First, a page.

The morning of Old Home Day dawned cold, wet, and raw, but spirits weren’t dampened by the weather. Dozens of historical reenactors, farmers, pliers of traditional crafts and trades, artists, civic organizations, and other exhibitors prepared to welcome visitors.  As the morning wore on, the sky brightened and the sun peeked through.

We thank all who helped out with Old Home Day—from volunteers to exhibitors, the musicians who performed throughout the day, the Canterbury Lions who cooked and served hot food, and these generous sponsors.

Canterbury Historical Society 2018 Old Home Day committee, from left seated: John Baldwin, Emily Logee, Bob Blackard, and Ellen Wilson; standing: Linda Orlomoski, our terrific event chairman Steve Orlomoski, and Amy Orlomoski (missing Bill Kivic and JoAnn Brustolon)
  • Affordable Portables
  • Brooklyn-Canterbury Large Animal Clinic
  • Brooklyn’s Country View Restaurant
  • BZB Farm
  • Canterbury Better Val U
  • Canterbury Mini-Storage
  • Canterbury Recreation Commission
  • Canterbury Athletic Association
  • Coca-Cola Bottling Company of Northern New England
  • Ed’s Garage
  • Frito-Lay
  • Hart’s Greenhouse
  • Quinebaug Kennels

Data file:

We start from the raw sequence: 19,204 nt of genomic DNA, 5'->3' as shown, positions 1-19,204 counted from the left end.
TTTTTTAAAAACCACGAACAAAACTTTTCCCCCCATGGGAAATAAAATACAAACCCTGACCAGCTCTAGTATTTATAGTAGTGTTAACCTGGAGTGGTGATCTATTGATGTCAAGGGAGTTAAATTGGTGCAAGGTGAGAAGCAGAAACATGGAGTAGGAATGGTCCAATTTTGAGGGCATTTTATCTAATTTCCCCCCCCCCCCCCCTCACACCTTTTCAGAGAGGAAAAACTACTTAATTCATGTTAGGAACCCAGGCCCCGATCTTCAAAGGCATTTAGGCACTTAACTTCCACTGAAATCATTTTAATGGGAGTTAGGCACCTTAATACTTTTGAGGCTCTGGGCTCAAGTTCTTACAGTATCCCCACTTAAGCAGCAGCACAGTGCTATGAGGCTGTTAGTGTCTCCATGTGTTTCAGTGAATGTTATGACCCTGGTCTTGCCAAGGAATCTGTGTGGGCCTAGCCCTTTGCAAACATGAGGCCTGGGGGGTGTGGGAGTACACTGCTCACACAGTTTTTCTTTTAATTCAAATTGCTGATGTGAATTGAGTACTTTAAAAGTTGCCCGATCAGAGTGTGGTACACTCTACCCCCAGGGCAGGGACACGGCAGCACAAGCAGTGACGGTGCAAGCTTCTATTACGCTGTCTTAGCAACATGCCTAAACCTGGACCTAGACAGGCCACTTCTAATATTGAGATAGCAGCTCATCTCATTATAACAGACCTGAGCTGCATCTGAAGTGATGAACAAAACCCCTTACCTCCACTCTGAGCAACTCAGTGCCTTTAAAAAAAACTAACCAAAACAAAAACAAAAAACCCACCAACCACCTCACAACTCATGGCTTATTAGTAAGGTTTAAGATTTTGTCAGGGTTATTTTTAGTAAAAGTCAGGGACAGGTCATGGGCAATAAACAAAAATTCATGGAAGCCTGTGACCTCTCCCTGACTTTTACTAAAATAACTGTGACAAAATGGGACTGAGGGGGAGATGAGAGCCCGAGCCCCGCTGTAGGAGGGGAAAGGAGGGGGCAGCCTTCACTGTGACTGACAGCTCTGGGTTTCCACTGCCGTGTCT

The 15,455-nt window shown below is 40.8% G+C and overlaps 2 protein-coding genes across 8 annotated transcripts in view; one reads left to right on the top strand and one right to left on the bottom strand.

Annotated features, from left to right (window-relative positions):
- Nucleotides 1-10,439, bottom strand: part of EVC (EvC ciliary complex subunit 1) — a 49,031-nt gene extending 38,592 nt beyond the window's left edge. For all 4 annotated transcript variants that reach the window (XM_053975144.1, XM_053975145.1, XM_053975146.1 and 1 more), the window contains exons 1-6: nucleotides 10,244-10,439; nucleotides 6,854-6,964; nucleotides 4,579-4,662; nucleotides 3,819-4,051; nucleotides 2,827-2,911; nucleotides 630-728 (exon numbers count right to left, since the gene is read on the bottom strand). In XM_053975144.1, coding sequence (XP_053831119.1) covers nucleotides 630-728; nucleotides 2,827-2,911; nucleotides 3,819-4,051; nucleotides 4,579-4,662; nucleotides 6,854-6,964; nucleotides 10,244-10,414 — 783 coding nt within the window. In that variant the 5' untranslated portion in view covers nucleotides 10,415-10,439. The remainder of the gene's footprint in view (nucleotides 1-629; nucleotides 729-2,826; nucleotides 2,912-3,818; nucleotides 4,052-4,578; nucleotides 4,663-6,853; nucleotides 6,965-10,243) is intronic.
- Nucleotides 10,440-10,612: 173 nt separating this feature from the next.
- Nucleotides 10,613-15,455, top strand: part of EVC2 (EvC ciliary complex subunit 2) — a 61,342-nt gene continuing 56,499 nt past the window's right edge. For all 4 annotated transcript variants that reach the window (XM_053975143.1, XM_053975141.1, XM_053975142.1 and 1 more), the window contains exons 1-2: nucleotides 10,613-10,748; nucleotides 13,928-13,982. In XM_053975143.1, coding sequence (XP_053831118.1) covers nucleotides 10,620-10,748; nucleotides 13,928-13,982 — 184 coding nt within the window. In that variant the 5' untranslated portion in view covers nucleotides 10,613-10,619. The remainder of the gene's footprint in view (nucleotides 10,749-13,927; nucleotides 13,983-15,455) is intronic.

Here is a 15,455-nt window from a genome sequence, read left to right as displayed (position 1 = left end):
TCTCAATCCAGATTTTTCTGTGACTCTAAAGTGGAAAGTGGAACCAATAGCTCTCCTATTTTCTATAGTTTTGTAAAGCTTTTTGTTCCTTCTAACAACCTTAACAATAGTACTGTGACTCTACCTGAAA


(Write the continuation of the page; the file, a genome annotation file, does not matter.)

• R&R General Repair
  • Town of Canterbury
  • Westminster Tool

See this link for John Penney’s article and photos in the Norwich Bulletin.
http://www.norwichbulletin.com/news/20181013/canterbury-relives-small-town-history-once-again

For a photo gallery of the day, see https://www.facebook.com/pg/CanterburyHistoricalSociety.CT/photos/?tab=album&album_id=10155811156613372&__xts__%5B0%5D=68.ARD1LBEQbdk_klDKSsSfn7ITyAiCJmiNYfFGaza9-wxvzs-KnBquXIB-bHQNzW2QMkxCuS7ezTpez3Tm58L-g0TTBHA6TkFtfZ4C23i8plM497idH_jTZPiTO9Ow4R_VKex1BHQLTDFVBFtEyO0-LoOYsRY67kdI8K4F6EW0nRPFZzslQFOA0fyZ66FSm3qZqOd0yWQHiAx2&__tn__=-UC-R

 

Historic One-Room Green District Schoolhouse Open to Visitors for the Season

Location: South Canterbury Road (RT 169) at Library Road – Canterbury, CT 06331

Admission and parking for the Green schoolhouse are always free.

Drop by this season for a visit at the historic 19th century one-room Green district schoolhouse, now fully restored by Canterbury Historical Society volunteers. It’s the only one of Canterbury’s old district schoolhouses that’s open to the public. Bring the kids or grandkids for a glimpse of school life on a more intimate scale than nowadays, and without the technology and personal digital devices that can be so distracting in modern life.

Because this charming little schoolhouse was in service well into the 1950s, chances are that during your visit one or more of the friendly Canterbury Historical Society volunteers who greet you may have attended this very school. Who better to show you around and answer your questions?

Regular open hours this season are on the fourth Sunday in June and the second and fourth Sundays in July, August, and September from 2:00 to 4:00 PM. Dates are: